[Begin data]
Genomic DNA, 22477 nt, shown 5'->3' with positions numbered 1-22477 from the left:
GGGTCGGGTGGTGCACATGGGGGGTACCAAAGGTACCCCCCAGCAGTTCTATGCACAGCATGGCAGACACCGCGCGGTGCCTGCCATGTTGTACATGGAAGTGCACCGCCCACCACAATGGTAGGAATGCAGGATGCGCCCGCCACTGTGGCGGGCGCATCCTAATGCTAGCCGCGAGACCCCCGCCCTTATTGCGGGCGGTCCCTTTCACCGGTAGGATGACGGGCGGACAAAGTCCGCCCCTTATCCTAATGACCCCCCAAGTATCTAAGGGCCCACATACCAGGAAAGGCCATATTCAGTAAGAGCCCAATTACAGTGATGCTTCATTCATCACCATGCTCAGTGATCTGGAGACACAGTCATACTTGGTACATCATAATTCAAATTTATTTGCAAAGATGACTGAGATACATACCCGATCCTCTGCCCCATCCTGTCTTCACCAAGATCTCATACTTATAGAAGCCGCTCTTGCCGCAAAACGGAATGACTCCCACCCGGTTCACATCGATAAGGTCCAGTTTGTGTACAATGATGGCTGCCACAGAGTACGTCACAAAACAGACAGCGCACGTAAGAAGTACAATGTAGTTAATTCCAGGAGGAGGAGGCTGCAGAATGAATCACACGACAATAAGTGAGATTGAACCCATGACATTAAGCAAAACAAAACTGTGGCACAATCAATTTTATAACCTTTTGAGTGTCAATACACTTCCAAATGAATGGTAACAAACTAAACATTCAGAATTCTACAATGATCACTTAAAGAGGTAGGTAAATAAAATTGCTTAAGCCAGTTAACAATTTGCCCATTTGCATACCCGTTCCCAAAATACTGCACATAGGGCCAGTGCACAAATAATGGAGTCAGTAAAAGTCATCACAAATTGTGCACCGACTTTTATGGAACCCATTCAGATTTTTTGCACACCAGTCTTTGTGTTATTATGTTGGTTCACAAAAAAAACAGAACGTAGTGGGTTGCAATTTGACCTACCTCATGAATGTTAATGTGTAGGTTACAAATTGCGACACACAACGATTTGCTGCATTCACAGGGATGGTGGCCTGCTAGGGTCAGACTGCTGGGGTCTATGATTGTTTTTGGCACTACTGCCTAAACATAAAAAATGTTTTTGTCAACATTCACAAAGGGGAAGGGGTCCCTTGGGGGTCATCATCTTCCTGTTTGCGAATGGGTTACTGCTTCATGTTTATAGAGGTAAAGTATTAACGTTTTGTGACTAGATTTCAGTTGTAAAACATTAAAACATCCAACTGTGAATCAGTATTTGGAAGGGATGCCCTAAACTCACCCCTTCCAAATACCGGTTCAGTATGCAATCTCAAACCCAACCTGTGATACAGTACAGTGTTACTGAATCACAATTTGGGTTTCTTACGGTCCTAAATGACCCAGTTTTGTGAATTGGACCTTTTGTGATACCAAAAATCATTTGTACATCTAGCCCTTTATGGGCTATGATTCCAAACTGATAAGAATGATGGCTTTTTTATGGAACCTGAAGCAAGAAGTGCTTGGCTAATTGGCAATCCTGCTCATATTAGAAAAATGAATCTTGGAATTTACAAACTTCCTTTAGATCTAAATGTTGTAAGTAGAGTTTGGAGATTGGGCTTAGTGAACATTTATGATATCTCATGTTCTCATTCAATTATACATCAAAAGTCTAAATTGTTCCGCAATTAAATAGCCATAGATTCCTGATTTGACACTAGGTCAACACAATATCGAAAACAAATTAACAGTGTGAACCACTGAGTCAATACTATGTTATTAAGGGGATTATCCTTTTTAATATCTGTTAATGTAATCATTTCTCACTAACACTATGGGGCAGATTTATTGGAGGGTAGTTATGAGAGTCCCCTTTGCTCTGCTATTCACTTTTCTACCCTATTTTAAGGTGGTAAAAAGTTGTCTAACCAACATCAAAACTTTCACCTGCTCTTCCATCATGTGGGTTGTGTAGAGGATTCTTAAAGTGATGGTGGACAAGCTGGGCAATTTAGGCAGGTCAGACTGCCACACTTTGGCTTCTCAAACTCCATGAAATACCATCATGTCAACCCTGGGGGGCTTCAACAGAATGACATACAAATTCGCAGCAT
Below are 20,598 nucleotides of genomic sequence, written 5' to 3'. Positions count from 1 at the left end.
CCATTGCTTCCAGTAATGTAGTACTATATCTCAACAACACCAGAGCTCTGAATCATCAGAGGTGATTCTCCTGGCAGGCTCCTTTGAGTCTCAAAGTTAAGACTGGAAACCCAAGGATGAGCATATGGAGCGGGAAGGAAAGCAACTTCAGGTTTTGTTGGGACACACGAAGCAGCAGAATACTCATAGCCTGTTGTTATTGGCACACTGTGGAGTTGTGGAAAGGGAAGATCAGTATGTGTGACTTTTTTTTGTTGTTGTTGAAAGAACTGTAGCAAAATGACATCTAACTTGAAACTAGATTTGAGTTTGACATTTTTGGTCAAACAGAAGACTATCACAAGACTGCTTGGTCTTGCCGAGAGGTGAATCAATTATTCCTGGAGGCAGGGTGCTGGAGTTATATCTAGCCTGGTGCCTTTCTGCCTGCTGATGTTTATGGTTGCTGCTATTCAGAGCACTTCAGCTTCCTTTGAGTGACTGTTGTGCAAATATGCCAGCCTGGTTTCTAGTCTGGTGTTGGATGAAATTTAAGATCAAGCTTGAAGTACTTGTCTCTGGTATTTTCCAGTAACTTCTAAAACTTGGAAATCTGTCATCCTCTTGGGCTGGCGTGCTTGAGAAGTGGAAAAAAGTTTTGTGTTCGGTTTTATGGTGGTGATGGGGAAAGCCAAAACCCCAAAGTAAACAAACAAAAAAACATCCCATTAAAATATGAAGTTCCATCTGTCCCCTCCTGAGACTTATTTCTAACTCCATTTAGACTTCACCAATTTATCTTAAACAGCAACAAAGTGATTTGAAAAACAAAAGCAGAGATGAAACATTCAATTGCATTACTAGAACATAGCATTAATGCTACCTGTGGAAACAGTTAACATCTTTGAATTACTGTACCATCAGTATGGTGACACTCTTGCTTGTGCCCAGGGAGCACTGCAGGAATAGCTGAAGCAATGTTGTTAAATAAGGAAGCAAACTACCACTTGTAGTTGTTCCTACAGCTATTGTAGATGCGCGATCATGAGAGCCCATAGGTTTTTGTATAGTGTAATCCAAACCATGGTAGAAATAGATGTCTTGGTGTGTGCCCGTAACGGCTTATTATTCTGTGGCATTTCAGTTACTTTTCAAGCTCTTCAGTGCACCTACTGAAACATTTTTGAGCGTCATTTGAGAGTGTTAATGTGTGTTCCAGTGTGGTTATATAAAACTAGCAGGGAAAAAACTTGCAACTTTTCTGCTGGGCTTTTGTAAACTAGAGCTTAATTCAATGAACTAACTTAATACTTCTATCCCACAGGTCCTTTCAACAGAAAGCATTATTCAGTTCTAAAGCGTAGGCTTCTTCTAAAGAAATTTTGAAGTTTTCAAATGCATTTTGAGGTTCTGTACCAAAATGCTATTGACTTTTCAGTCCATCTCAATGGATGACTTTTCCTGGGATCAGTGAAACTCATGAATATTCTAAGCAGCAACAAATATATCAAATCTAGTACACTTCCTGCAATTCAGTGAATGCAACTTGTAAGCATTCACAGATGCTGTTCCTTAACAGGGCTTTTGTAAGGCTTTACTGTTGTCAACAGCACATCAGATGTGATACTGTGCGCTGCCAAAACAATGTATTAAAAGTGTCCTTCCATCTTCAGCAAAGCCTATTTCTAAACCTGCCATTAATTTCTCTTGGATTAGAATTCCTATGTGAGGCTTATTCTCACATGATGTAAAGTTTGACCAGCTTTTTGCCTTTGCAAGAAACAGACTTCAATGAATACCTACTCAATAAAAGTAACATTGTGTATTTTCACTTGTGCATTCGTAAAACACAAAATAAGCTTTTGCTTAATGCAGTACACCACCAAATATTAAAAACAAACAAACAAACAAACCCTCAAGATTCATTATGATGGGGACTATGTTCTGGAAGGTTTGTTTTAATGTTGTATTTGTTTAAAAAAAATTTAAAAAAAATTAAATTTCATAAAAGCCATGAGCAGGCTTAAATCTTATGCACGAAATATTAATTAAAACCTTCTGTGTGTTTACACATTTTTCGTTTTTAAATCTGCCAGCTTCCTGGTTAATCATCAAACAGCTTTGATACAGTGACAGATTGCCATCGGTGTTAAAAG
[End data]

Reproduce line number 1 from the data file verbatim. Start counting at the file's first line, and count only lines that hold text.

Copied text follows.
Genomic DNA, 22477 nt, shown 5'->3' with positions numbered 1-22477 from the left: